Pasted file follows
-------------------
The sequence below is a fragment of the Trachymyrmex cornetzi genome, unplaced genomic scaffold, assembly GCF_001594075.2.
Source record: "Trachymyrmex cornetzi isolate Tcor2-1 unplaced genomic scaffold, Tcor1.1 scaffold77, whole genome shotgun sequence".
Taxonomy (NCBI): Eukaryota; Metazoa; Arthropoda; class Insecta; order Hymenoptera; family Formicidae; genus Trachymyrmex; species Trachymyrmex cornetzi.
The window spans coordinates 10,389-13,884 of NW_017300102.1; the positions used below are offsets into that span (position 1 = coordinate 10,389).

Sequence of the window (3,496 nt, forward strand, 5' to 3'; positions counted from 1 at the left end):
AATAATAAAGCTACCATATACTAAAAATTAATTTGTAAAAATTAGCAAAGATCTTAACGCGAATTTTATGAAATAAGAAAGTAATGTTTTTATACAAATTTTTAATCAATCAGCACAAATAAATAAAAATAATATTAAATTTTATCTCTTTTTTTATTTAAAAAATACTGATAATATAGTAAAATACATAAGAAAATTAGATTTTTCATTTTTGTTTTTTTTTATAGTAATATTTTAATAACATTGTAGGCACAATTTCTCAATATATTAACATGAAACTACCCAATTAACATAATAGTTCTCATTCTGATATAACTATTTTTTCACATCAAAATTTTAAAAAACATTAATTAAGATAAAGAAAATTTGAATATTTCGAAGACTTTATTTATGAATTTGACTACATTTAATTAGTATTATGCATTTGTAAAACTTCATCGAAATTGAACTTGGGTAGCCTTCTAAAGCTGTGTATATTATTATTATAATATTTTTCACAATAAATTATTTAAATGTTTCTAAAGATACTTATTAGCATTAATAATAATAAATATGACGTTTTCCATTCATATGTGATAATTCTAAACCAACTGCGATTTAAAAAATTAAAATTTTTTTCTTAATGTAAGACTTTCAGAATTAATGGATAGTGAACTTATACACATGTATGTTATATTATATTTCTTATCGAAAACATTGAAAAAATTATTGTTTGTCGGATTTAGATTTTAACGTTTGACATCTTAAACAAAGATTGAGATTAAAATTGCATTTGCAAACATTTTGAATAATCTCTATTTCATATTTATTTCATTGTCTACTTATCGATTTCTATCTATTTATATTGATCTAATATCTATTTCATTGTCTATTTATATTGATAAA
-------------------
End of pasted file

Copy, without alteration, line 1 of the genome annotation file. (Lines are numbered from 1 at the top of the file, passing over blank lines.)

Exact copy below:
The sequence below is a fragment of the Trachymyrmex cornetzi genome, unplaced genomic scaffold, assembly GCF_001594075.2.